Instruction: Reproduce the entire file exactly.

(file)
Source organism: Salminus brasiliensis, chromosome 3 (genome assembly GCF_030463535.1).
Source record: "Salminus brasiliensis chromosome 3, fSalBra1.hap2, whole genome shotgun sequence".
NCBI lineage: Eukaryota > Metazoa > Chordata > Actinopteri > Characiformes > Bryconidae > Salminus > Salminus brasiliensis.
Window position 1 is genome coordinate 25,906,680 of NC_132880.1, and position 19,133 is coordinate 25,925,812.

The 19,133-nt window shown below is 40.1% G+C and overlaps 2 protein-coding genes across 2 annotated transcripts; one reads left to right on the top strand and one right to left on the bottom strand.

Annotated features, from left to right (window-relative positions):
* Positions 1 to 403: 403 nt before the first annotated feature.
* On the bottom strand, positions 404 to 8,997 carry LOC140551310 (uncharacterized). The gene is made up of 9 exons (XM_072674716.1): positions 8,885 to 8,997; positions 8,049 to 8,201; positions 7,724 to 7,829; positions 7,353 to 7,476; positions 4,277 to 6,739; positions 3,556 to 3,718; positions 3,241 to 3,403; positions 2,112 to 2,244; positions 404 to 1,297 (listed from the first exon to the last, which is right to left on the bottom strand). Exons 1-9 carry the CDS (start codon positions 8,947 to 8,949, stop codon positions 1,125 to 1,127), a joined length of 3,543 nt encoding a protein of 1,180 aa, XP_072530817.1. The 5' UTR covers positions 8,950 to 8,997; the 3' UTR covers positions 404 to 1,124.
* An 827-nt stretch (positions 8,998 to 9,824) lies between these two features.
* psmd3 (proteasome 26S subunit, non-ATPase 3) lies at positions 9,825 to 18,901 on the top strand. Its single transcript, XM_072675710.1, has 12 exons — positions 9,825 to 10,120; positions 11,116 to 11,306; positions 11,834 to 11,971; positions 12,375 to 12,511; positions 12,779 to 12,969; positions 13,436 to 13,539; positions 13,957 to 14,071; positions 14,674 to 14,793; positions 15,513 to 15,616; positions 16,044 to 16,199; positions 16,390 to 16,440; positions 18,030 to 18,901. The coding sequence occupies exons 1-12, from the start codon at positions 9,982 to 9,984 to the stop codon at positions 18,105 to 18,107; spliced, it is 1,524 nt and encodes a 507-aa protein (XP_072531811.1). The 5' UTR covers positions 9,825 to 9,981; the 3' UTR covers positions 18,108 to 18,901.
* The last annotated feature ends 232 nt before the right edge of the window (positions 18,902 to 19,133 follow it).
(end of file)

Source organism: Salminus brasiliensis, chromosome 3 (genome assembly GCF_030463535.1).
Source record: "Salminus brasiliensis chromosome 3, fSalBra1.hap2, whole genome shotgun sequence".
NCBI lineage: Eukaryota > Metazoa > Chordata > Actinopteri > Characiformes > Bryconidae > Salminus > Salminus brasiliensis.
Window position 1 is genome coordinate 25,906,680 of NC_132880.1, and position 19,133 is coordinate 25,925,812.

The 19,133-nt window shown below is 40.1% G+C and overlaps 2 protein-coding genes across 2 annotated transcripts; one reads left to right on the top strand and one right to left on the bottom strand.

Annotated features, from left to right (window-relative positions):
* Positions 1 to 403: 403 nt before the first annotated feature.
* On the bottom strand, positions 404 to 8,997 carry LOC140551310 (uncharacterized). The gene is made up of 9 exons (XM_072674716.1): positions 8,885 to 8,997; positions 8,049 to 8,201; positions 7,724 to 7,829; positions 7,353 to 7,476; positions 4,277 to 6,739; positions 3,556 to 3,718; positions 3,241 to 3,403; positions 2,112 to 2,244; positions 404 to 1,297 (listed from the first exon to the last, which is right to left on the bottom strand). Exons 1-9 carry the CDS (start codon positions 8,947 to 8,949, stop codon positions 1,125 to 1,127), a joined length of 3,543 nt encoding a protein of 1,180 aa, XP_072530817.1. The 5' UTR covers positions 8,950 to 8,997; the 3' UTR covers positions 404 to 1,124.
* An 827-nt stretch (positions 8,998 to 9,824) lies between these two features.
* psmd3 (proteasome 26S subunit, non-ATPase 3) lies at positions 9,825 to 18,901 on the top strand. Its single transcript, XM_072675710.1, has 12 exons — positions 9,825 to 10,120; positions 11,116 to 11,306; positions 11,834 to 11,971; positions 12,375 to 12,511; positions 12,779 to 12,969; positions 13,436 to 13,539; positions 13,957 to 14,071; positions 14,674 to 14,793; positions 15,513 to 15,616; positions 16,044 to 16,199; positions 16,390 to 16,440; positions 18,030 to 18,901. The coding sequence occupies exons 1-12, from the start codon at positions 9,982 to 9,984 to the stop codon at positions 18,105 to 18,107; spliced, it is 1,524 nt and encodes a 507-aa protein (XP_072531811.1). The 5' UTR covers positions 9,825 to 9,981; the 3' UTR covers positions 18,108 to 18,901.
* The last annotated feature ends 232 nt before the right edge of the window (positions 18,902 to 19,133 follow it).